The State of Our Marriages

State of Marriage
State of Marriage
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It’s no secret that marriage in America is floundering. Whether it’s divorce, cohabitation, or unfaithfulness, corrosive influences throughout the culture are leaving fewer intact, healthy marriages all the time. New data from Pew Research shows that roughly half of American adults are married — a record low. As we mentioned in a recent article, this unprecedented swell in the single population has far-reaching economic and demographic consequences. But what can couples who’ve already tied the knot or who plan to do to increase their likelihood of success? To answer that, we need to understand how this situation developed.

These days, young people frequently delay marriage. As John Stonestreet noted recently on BreakPoint, “by the time the shrinking cohort who do decide to become brides and grooms reach the altar, they’re already flirting with 30.”

According to Pew’s numbers, cohabitation and single-parent homes are also near an all-time high. Once, bearing children out of wedlock was seen as a personal and social catastrophe. Today, it has become a way of life. Marriage, for many Americans, is now just one among the many options for building a family. As Christopher Ingraham writes in The Washington Post, many millennials are simply opting to move in together rather than risk repeating their parents’ messy and heartbreaking failed marriages. Leaving an apartment, he says, is far less stressful than revoking wedding vows.

That leads to the most obvious and discussed cause of America’s surplus of singles: divorce. Ingraham reports that age-adjusted statistics for divorce in America show a significant increase of 40 percent since the 1970s — a reversal of previous inadequate data that showed a declining divorce rate. But what’s behind the trend?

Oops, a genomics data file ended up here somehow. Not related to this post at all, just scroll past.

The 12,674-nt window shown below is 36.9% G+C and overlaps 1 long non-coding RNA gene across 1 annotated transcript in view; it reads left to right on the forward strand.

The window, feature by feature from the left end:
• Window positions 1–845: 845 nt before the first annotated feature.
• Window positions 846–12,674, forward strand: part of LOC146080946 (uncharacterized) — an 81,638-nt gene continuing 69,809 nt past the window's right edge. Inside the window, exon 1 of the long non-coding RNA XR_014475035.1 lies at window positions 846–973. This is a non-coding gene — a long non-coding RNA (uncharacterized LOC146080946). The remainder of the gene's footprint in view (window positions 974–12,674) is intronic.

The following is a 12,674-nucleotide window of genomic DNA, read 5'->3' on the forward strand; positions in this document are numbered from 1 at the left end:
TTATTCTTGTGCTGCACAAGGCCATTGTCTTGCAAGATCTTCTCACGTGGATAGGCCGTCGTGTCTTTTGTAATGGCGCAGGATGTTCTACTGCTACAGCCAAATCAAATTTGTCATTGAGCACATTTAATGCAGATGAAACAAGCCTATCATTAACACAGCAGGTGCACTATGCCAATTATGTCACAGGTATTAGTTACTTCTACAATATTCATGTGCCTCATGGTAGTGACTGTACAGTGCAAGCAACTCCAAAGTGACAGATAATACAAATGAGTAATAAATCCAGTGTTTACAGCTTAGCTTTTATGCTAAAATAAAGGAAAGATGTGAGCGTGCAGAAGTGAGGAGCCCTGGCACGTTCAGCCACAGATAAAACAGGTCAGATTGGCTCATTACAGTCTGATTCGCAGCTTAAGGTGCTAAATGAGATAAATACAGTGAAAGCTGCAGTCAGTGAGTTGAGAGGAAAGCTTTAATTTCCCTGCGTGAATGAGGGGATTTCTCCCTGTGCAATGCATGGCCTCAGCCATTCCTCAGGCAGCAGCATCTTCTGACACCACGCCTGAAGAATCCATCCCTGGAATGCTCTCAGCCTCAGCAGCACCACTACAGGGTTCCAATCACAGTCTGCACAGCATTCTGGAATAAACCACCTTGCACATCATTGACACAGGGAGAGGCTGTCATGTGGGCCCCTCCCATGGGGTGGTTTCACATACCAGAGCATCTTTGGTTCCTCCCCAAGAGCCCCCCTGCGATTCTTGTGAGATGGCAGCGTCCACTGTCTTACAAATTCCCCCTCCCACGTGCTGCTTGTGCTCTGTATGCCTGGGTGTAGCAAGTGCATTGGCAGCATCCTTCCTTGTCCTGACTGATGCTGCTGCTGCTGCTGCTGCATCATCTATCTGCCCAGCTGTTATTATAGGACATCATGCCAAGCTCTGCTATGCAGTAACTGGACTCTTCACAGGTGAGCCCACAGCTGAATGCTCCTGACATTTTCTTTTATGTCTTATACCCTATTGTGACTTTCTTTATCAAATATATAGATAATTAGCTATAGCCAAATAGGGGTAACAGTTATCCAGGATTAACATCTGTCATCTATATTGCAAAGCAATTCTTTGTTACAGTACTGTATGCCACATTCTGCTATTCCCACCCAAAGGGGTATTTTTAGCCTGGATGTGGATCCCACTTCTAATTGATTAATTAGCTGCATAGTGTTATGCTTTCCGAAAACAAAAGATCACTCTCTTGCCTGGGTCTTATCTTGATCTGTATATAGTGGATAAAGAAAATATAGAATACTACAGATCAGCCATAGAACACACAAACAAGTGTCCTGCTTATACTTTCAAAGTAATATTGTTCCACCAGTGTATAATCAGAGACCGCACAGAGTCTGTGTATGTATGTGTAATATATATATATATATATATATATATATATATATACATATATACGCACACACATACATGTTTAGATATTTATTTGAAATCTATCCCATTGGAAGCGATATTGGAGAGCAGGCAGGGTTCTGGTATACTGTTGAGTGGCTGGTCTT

In a study creatively titled “What Happens in Vegas Doesn’t Always Stay in Vegas,” researchers at the University of Virginia’s National Marriage Project found that the way couples “conduct their romantic lives before they tie the knot is linked to their odds of having happy marriages” afterward. The study’s authors noted that although the vast majority of couples today sleep together before marriage, it’s those who’ve slept with multiple partners before their wedding day who are most at risk for divorce. The bad news? Seventy-seven percent of those who have premarital sex fit this description.

It turns out, then, that the lives Americans live as singles have a dramatic impact on the health of their future marriages. But there are other factors that reliably predict wedded bliss from marital mayhem. Another study from Emory University reveals some of these surprising barometers.

Bigger, more expensive diamonds on engagement rings, found researchers, correlate with a higher likelihood of divorce. Likewise, the more expensive a couple’s wedding, the more likely that it portends a short marriage (although weddings with lots of guests accompany good marriages).

Not surprisingly, the data also shows that couples who regularly attend religious services dramatically cut their risk of divorce. But interestingly, those who darkened the doors of sanctuaries only occasionally (the Christmas and Easter types) had the highest divorce rate — higher even than irreligious couples.

The common thread in all these findings seems to be intentionality. When two people enter marriage committed to one another, surrounded and supported by friends and family, and investing in what really matters (rather than trappings), they tend to stay together. And with marriage in America in worse shape than it’s ever been, Christian couples and congregations have a duty to model an alternative.

Scripture is filled with instructions and examples of what lasting marriage looks like and how Christians should treat their spouses. Jesus reiterates his design and intention for making two people one in Matthew 19:4. “What God has joined together,” he warned, “let no man separate.” And in Ephesians 5, the Apostle Paul gives perhaps the most famous Christian teaching on marriage, calling the institution God’s crowning symbol of Christ’s relationship with his Church.

In light of this, Christian couples have a pressing duty to buck the decline of marriage in America. Our story must not be written in sad statistics. Below, you’ll find links to resources equipping families and church leaders to strengthen marriages present and future.

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